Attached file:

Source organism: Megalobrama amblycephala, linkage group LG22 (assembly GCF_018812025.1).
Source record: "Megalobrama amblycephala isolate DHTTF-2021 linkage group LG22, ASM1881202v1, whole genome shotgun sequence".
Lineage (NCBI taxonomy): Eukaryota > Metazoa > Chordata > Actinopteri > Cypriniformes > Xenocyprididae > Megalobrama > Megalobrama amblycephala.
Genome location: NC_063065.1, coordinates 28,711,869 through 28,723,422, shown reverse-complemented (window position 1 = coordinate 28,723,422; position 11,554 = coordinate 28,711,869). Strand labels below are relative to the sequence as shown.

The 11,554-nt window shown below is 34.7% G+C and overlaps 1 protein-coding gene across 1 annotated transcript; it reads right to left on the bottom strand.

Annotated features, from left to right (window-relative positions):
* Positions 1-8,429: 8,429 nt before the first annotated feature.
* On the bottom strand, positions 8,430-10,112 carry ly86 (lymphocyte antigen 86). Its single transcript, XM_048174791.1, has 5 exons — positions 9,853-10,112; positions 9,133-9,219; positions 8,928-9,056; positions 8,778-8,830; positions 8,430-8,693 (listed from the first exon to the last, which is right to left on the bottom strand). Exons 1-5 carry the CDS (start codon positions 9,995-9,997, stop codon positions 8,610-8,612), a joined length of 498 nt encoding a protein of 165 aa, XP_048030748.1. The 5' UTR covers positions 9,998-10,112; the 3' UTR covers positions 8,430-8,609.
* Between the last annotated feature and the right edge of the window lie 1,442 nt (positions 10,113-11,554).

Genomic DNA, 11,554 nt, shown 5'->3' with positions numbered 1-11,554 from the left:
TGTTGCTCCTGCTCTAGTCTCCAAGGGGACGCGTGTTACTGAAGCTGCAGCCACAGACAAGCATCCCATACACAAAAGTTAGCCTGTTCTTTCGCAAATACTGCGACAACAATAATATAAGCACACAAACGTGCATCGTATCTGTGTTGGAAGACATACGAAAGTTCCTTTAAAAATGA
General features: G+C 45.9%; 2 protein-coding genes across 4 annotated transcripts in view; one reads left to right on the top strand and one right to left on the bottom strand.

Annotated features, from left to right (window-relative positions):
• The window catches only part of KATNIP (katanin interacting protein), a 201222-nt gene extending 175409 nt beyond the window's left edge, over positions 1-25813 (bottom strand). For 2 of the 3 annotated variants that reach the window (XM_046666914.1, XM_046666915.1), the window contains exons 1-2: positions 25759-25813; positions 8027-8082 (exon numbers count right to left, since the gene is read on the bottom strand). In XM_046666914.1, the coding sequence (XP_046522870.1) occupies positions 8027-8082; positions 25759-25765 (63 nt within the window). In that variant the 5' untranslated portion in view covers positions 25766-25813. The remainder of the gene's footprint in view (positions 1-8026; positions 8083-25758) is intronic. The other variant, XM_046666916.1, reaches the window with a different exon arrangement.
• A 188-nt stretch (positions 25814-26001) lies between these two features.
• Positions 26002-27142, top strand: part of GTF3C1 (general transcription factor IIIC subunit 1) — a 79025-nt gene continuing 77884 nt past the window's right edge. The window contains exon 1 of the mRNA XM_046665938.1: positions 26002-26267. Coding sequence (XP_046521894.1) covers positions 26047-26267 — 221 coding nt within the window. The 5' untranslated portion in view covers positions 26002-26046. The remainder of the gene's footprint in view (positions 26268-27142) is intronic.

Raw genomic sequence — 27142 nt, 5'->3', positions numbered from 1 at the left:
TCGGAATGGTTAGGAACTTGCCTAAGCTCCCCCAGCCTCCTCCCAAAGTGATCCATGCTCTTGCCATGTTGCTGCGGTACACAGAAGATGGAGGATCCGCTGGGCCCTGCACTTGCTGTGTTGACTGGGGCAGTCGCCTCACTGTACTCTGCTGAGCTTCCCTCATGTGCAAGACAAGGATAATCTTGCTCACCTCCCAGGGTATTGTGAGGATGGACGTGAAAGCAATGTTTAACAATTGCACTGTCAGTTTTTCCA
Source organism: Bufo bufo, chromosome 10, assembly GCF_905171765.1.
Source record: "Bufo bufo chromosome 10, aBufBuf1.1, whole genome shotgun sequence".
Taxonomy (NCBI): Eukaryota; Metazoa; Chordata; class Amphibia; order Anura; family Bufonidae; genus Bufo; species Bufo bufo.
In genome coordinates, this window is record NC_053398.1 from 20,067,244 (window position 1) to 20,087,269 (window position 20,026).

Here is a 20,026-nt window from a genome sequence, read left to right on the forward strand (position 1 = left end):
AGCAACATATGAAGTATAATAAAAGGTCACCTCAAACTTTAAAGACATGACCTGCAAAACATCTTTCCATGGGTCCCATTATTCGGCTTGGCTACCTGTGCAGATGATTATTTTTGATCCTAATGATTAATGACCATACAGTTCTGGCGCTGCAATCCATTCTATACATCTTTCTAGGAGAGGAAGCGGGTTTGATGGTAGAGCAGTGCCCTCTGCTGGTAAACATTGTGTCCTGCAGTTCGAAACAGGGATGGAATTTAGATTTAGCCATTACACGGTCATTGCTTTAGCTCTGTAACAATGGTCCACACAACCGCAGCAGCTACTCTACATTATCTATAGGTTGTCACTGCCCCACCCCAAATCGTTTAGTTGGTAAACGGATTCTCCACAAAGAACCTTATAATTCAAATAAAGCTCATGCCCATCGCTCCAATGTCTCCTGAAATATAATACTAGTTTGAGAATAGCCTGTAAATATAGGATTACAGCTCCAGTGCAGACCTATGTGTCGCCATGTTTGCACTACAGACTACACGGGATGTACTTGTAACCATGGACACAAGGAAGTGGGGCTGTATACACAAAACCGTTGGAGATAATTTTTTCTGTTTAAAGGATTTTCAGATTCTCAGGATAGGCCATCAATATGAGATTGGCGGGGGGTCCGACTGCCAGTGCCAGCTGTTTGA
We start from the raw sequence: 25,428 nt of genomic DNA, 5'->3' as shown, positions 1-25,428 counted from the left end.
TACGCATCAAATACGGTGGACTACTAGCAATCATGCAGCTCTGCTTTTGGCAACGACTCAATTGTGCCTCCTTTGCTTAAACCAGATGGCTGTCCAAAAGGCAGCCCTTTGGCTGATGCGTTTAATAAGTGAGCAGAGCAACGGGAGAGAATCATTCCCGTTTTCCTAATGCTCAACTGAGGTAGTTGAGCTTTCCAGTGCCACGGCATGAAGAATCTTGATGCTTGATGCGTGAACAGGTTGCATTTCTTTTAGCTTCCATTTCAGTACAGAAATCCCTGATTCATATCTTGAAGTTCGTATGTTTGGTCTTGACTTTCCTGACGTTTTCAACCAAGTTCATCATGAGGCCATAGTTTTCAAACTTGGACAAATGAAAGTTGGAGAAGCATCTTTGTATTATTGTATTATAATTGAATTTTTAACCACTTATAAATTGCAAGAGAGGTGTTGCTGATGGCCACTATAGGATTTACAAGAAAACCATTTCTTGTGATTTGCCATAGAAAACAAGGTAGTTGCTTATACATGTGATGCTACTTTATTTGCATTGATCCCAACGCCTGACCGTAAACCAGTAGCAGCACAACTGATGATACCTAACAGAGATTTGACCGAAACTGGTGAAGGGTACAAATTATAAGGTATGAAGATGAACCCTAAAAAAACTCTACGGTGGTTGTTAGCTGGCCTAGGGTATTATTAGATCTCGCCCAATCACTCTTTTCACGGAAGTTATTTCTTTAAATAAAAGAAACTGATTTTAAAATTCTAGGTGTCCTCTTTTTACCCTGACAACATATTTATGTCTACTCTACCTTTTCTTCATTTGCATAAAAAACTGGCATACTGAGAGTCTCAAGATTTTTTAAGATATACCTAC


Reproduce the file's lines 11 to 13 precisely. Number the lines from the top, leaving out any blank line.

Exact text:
TGTTGCTCCTGCTCTAGTCTCCAAGGGGACGCGTGTTACTGAAGCTGCAGCCACAGACAAGCATCCCATACACAAAAGTTAGCCTGTTCTTTCGCAAATACTGCGACAACAATAATATAAGCACACAAACGTGCATCGTATCTGTGTTGGAAGACATACGAAAGTTCCTTTAAAAATGA
General features: G+C 45.9%; 2 protein-coding genes across 4 annotated transcripts in view; one reads left to right on the top strand and one right to left on the bottom strand.

Annotated features, from left to right (window-relative positions):